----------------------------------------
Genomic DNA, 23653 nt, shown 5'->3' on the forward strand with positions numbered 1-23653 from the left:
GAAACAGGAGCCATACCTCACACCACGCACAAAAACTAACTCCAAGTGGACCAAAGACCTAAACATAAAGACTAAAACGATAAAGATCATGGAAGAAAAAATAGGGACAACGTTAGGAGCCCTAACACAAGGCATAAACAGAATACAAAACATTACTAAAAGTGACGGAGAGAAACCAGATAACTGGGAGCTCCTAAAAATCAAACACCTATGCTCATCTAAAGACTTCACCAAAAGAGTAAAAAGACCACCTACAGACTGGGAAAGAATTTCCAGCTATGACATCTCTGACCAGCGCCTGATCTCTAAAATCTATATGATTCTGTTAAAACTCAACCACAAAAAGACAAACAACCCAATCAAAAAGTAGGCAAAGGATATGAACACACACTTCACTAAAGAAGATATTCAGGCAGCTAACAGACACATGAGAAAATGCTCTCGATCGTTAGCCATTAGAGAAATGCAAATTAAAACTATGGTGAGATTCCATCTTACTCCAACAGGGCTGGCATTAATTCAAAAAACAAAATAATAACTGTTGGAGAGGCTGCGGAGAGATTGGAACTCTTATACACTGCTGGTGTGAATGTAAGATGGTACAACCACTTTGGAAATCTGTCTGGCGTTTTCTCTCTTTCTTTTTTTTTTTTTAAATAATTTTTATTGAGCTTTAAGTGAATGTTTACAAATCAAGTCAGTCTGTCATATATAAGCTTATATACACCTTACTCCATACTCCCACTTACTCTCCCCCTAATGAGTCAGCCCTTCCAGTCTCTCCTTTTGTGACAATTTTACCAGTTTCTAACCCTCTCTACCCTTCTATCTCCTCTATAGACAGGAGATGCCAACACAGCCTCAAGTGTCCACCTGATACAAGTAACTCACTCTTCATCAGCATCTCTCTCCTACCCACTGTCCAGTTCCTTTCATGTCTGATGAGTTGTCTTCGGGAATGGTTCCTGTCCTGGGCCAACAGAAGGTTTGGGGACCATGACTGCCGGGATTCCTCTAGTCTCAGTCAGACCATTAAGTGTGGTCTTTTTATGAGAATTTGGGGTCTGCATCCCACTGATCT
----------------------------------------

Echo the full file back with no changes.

Genomic DNA, 23653 nt, shown 5'->3' on the forward strand with positions numbered 1-23653 from the left:
GAAACAGGAGCCATACCTCACACCACGCACAAAAACTAACTCCAAGTGGACCAAAGACCTAAACATAAAGACTAAAACGATAAAGATCATGGAAGAAAAAATAGGGACAACGTTAGGAGCCCTAACACAAGGCATAAACAGAATACAAAACATTACTAAAAGTGACGGAGAGAAACCAGATAACTGGGAGCTCCTAAAAATCAAACACCTATGCTCATCTAAAGACTTCACCAAAAGAGTAAAAAGACCACCTACAGACTGGGAAAGAATTTCCAGCTATGACATCTCTGACCAGCGCCTGATCTCTAAAATCTATATGATTCTGTTAAAACTCAACCACAAAAAGACAAACAACCCAATCAAAAAGTAGGCAAAGGATATGAACACACACTTCACTAAAGAAGATATTCAGGCAGCTAACAGACACATGAGAAAATGCTCTCGATCGTTAGCCATTAGAGAAATGCAAATTAAAACTATGGTGAGATTCCATCTTACTCCAACAGGGCTGGCATTAATTCAAAAAACAAAATAATAACTGTTGGAGAGGCTGCGGAGAGATTGGAACTCTTATACACTGCTGGTGTGAATGTAAGATGGTACAACCACTTTGGAAATCTGTCTGGCGTTTTCTCTCTTTCTTTTTTTTTTTTTAAATAATTTTTATTGAGCTTTAAGTGAATGTTTACAAATCAAGTCAGTCTGTCATATATAAGCTTATATACACCTTACTCCATACTCCCACTTACTCTCCCCCTAATGAGTCAGCCCTTCCAGTCTCTCCTTTTGTGACAATTTTACCAGTTTCTAACCCTCTCTACCCTTCTATCTCCTCTATAGACAGGAGATGCCAACACAGCCTCAAGTGTCCACCTGATACAAGTAACTCACTCTTCATCAGCATCTCTCTCCTACCCACTGTCCAGTTCCTTTCATGTCTGATGAGTTGTCTTCGGGAATGGTTCCTGTCCTGGGCCAACAGAAGGTTTGGGGACCATGACTGCCGGGATTCCTCTAGTCTCAGTCAGACCATTAAGTGTGGTCTTTTTATGAGAATTTGGGGTCTGCATCCCACTGATCT